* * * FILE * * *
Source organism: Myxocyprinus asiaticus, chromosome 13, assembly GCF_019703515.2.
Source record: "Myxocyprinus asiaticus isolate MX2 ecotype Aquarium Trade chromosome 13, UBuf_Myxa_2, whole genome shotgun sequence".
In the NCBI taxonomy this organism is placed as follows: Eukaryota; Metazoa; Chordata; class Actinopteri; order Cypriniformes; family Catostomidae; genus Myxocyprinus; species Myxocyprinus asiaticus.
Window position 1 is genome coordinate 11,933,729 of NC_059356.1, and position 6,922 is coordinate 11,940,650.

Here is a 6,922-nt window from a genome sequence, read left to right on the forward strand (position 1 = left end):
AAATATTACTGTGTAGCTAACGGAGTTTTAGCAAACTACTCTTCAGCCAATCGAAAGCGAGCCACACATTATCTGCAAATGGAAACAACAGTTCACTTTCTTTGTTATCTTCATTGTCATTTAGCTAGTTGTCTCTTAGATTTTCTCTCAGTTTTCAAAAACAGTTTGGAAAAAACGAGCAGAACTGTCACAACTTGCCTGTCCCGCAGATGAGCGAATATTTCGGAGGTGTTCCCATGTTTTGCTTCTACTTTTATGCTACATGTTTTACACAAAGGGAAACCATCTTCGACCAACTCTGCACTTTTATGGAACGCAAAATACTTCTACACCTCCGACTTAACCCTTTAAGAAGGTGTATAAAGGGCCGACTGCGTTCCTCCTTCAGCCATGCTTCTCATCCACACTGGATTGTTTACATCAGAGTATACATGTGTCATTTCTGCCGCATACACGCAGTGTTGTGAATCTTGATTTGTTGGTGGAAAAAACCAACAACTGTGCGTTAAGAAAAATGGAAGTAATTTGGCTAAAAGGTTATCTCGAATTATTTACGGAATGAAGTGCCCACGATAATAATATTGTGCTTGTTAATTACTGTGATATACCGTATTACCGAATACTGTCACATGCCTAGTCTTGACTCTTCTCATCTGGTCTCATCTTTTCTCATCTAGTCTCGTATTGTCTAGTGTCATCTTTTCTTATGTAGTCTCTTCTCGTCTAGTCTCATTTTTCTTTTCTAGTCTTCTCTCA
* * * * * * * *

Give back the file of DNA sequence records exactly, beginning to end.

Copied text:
Source organism: Myxocyprinus asiaticus, chromosome 13, assembly GCF_019703515.2.
Source record: "Myxocyprinus asiaticus isolate MX2 ecotype Aquarium Trade chromosome 13, UBuf_Myxa_2, whole genome shotgun sequence".
In the NCBI taxonomy this organism is placed as follows: Eukaryota; Metazoa; Chordata; class Actinopteri; order Cypriniformes; family Catostomidae; genus Myxocyprinus; species Myxocyprinus asiaticus.
Window position 1 is genome coordinate 11,933,729 of NC_059356.1, and position 6,922 is coordinate 11,940,650.

Here is a 6,922-nt window from a genome sequence, read left to right on the forward strand (position 1 = left end):
AAATATTACTGTGTAGCTAACGGAGTTTTAGCAAACTACTCTTCAGCCAATCGAAAGCGAGCCACACATTATCTGCAAATGGAAACAACAGTTCACTTTCTTTGTTATCTTCATTGTCATTTAGCTAGTTGTCTCTTAGATTTTCTCTCAGTTTTCAAAAACAGTTTGGAAAAAACGAGCAGAACTGTCACAACTTGCCTGTCCCGCAGATGAGCGAATATTTCGGAGGTGTTCCCATGTTTTGCTTCTACTTTTATGCTACATGTTTTACACAAAGGGAAACCATCTTCGACCAACTCTGCACTTTTATGGAACGCAAAATACTTCTACACCTCCGACTTAACCCTTTAAGAAGGTGTATAAAGGGCCGACTGCGTTCCTCCTTCAGCCATGCTTCTCATCCACACTGGATTGTTTACATCAGAGTATACATGTGTCATTTCTGCCGCATACACGCAGTGTTGTGAATCTTGATTTGTTGGTGGAAAAAACCAACAACTGTGCGTTAAGAAAAATGGAAGTAATTTGGCTAAAAGGTTATCTCGAATTATTTACGGAATGAAGTGCCCACGATAATAATATTGTGCTTGTTAATTACTGTGATATACCGTATTACCGAATACTGTCACATGCCTAGTCTTGACTCTTCTCATCTGGTCTCATCTTTTCTCATCTAGTCTCGTATTGTCTAGTGTCATCTTTTCTTATGTAGTCTCTTCTCGTCTAGTCTCATTTTTCTTTTCTAGTCTTCTCTCA